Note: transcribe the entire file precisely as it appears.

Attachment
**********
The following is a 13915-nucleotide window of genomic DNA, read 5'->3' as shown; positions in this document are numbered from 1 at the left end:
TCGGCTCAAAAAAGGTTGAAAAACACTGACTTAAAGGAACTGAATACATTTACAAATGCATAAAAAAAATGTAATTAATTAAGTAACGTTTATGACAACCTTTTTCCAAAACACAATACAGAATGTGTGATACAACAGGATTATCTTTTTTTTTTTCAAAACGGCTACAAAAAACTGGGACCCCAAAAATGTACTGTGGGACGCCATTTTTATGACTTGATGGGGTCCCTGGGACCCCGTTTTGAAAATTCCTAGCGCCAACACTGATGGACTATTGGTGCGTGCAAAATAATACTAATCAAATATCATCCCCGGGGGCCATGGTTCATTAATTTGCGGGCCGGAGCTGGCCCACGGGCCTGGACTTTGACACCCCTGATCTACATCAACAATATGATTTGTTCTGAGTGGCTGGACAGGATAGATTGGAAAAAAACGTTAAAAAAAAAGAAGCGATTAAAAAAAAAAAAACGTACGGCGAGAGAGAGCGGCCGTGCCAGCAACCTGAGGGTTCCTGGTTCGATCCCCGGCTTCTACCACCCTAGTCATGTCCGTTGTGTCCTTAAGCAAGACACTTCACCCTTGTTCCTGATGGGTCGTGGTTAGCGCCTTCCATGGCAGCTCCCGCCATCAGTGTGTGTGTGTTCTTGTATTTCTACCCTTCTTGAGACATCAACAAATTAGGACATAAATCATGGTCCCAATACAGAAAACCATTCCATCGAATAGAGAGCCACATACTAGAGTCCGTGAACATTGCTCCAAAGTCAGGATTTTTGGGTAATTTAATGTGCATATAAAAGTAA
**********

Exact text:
The following is a 13915-nucleotide window of genomic DNA, read 5'->3' as shown; positions in this document are numbered from 1 at the left end:
TCGGCTCAAAAAAGGTTGAAAAACACTGACTTAAAGGAACTGAATACATTTACAAATGCATAAAAAAAATGTAATTAATTAAGTAACGTTTATGACAACCTTTTTCCAAAACACAATACAGAATGTGTGATACAACAGGATTATCTTTTTTTTTTTCAAAACGGCTACAAAAAACTGGGACCCCAAAAATGTACTGTGGGACGCCATTTTTATGACTTGATGGGGTCCCTGGGACCCCGTTTTGAAAATTCCTAGCGCCAACACTGATGGACTATTGGTGCGTGCAAAATAATACTAATCAAATATCATCCCCGGGGGCCATGGTTCATTAATTTGCGGGCCGGAGCTGGCCCACGGGCCTGGACTTTGACACCCCTGATCTACATCAACAATATGATTTGTTCTGAGTGGCTGGACAGGATAGATTGGAAAAAAACGTTAAAAAAAAAGAAGCGATTAAAAAAAAAAAAACGTACGGCGAGAGAGAGCGGCCGTGCCAGCAACCTGAGGGTTCCTGGTTCGATCCCCGGCTTCTACCACCCTAGTCATGTCCGTTGTGTCCTTAAGCAAGACACTTCACCCTTGTTCCTGATGGGTCGTGGTTAGCGCCTTCCATGGCAGCTCCCGCCATCAGTGTGTGTGTGTTCTTGTATTTCTACCCTTCTTGAGACATCAACAAATTAGGACATAAATCATGGTCCCAATACAGAAAACCATTCCATCGAATAGAGAGCCACATACTAGAGTCCGTGAACATTGCTCCAAAGTCAGGATTTTTGGGTAATTTAATGTGCATATAAAAGTAA